2015 was by far Farison’s best season within the past four years. Farison’s defense improved to be the NEC’s third-best scoring defense. The defense finished second in pass defense allowing only 1892 yards. The team also finished second in total defense, allowing 321.4 yards per game. This is a two-spot jump in this category from the year before. Farison and his defense also finished second in pass defense efficiency as well as second in sacks with 33. The defense came in second in red zone defense but jumped from near the bottom of the conference rankings in opponent fourth and third down conversion percentage to first during the 2015 season. The 2015 defense was at the top of the conference rankings in the opponent third and fourth down conversion percentage with 30.9 and 33.3 percent respectively.

The defense as a whole clearly made necessary adjustments, and their numbers showed, but there were a few participants of that year’s defense that deserve some recognition as well as they displayed Farison’s work. Jake Tkach and Mike Stojkovic led the NEC in tackles with 93 apiece, Forrest Mason finished fourth in the conference in sacks with seven total, and Stojkovic was at the top of the forced fumbles list, leading that category with 3.

2016 was another season for Farison and his defense that can be highlighted as a season to look at closely even if his defense’s season rankings dropped. The team remained the third-best scoring defense with only giving up 266 points allowed and finished first in red zone defense with 71.1 percent. The team remained in the top two in third-down opponent conversion percentage with 32.6 percent. However, there were individual efforts that Farison was a part of that deserves recognition than the previous two seasons mentioned.

During the 2016 campaign, Adam Wollet finished fifth in tackles in the Northeast Conference with 89 tackles, and Joseph Uhatafe was not far behind with 81 tackles, good for eighth in the conference. Zach Cooper and Marcelis Branch tied for 13th in tackles with 71 each, and (freshman at the time) Gee Stanley finished within the top 25 in tackles at number 21 with 59 total. In addition, Gee Stanley and Joseph Uhatafe were one of three players in the NEC to finish the season with three forced fumbles, good for second in the forced fumbles category.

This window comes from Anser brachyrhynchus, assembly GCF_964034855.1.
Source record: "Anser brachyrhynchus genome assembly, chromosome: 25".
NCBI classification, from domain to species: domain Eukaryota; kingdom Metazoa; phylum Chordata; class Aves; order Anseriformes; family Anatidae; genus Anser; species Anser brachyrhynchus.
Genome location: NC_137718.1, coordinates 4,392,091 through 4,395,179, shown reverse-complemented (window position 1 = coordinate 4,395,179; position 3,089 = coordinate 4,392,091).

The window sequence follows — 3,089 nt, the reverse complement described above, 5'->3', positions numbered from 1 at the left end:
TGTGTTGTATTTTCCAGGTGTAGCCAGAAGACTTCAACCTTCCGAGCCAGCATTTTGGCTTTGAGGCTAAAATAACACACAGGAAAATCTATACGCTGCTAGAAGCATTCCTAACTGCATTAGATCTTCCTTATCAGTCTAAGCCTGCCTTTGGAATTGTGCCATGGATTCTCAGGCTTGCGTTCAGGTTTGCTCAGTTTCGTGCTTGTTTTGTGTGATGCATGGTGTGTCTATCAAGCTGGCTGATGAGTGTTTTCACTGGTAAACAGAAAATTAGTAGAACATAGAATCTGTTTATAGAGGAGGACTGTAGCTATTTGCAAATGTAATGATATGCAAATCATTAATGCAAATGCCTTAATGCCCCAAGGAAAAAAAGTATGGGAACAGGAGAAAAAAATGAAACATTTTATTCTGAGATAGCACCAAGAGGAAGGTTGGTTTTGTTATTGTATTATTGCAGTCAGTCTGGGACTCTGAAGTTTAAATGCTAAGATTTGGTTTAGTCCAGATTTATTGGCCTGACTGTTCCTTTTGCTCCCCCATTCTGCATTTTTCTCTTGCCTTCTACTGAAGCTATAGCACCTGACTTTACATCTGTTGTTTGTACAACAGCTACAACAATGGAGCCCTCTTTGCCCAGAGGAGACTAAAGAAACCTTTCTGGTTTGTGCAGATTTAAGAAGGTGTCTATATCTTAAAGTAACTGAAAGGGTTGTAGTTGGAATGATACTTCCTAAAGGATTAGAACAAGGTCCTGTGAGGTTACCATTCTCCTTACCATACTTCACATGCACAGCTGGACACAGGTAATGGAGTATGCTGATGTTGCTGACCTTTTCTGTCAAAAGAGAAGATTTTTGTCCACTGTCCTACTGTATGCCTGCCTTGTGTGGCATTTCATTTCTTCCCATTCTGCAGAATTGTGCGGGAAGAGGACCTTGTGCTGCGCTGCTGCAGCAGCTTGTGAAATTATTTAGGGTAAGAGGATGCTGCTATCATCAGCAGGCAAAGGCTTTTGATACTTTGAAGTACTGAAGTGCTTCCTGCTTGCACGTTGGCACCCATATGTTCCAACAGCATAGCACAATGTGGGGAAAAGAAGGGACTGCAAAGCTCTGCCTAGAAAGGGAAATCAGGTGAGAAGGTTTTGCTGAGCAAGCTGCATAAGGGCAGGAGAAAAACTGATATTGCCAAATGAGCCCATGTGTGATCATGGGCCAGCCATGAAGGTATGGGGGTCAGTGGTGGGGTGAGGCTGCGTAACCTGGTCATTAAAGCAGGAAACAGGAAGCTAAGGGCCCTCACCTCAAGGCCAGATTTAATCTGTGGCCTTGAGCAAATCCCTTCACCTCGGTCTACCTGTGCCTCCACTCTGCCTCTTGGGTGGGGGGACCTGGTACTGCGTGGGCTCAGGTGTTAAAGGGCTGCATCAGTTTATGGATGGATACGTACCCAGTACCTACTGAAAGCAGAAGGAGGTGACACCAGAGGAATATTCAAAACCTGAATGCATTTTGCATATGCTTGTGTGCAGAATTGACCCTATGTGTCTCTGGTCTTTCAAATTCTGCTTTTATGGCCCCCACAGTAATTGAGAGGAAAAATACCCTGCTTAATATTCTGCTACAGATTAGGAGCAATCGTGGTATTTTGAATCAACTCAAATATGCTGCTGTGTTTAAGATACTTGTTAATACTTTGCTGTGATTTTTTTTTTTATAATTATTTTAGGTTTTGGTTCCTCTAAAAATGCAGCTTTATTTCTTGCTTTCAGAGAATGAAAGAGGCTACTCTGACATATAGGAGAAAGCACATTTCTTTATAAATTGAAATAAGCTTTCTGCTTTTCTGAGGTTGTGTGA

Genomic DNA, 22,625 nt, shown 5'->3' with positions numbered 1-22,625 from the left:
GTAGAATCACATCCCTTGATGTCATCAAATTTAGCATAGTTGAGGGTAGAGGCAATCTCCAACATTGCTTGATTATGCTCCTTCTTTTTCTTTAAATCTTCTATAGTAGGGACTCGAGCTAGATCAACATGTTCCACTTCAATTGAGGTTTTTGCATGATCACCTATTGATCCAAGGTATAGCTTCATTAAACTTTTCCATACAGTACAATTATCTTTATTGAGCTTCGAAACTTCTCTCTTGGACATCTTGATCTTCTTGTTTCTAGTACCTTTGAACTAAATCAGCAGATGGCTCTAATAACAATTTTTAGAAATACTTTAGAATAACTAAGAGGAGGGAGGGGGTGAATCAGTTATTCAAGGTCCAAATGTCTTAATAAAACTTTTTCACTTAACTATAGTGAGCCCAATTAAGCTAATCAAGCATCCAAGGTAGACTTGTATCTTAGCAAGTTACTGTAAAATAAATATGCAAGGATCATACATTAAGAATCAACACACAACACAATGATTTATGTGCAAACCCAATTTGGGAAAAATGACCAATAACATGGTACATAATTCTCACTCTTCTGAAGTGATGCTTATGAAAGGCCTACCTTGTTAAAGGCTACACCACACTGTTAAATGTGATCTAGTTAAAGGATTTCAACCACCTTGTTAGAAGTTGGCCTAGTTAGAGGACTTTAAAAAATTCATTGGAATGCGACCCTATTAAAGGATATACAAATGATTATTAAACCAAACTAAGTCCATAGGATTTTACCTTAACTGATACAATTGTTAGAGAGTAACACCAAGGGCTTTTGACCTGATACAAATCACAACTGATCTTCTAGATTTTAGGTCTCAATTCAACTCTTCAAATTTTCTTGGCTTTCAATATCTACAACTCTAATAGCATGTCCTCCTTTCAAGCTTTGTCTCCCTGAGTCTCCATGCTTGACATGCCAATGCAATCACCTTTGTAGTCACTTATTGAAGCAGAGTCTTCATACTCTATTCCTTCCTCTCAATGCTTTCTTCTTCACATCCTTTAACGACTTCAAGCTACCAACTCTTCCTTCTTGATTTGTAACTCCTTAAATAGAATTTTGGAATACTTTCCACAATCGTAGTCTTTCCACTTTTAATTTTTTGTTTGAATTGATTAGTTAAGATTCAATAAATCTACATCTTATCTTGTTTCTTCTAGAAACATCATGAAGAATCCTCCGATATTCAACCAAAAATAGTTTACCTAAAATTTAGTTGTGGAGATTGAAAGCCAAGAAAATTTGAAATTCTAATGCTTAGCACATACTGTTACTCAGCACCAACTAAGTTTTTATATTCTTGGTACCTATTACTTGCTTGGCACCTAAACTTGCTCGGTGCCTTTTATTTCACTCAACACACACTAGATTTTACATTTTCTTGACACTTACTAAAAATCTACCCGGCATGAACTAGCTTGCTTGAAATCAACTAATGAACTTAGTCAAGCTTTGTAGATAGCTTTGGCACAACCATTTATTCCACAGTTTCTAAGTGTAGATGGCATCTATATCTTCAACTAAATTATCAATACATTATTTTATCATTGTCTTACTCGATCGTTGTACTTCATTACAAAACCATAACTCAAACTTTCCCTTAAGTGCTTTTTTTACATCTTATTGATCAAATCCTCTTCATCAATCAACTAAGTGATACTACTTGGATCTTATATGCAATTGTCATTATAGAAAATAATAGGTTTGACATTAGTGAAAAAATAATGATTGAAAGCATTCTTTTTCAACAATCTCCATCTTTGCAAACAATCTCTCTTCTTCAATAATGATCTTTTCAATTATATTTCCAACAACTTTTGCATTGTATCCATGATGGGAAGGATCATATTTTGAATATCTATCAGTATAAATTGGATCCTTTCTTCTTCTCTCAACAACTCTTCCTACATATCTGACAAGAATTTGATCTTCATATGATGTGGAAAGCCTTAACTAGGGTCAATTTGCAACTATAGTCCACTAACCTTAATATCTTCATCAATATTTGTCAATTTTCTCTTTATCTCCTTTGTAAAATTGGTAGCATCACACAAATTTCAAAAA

Farison has molded this defense over the past 17 seasons into the strongest part of this Robert Morris team.

To go along with those players mentioned that highlighted the 2016 defense, Farison added four All-NEC players to his recognition; Marcelis Branch, Ryan Lewis, Ryan Richards Jr. and Gee Stanley. It should also be noted that Marcelis Branch signed with the Atlanta Falcons after this past year’s NFL draft as an undrafted free agent.

I know what one can say: rankings and statistics are good and dandy, but can one be a leader for the team, which will be a big duty to fulfill and accomplish for whoever takes over the program at Robert Morris. I just focused on Farison’s statistics and rankings as the defensive coordinator but when discussing him being a leader if, given the head-coaching job, one has to look at all 16 years with the program. Farison was a part of the coaching staff when Joe Walton had the program at its prime; Robert Morris football was a powerhouse in the Northeast conference. That is the total opposite the past four years, and Farison, you would think, would take full advantage and do what he thought was best to guide the Robert Morris football program back to what it was.

When Dr. Craig Coleman sets out to search for the next head coach of Robert Morris football, he should make the small trek to the football offices at Joe Walton Stadium and speak with Scott Farison, as he should be a front-runner to take over the program he has been a part of for the past 16 football seasons.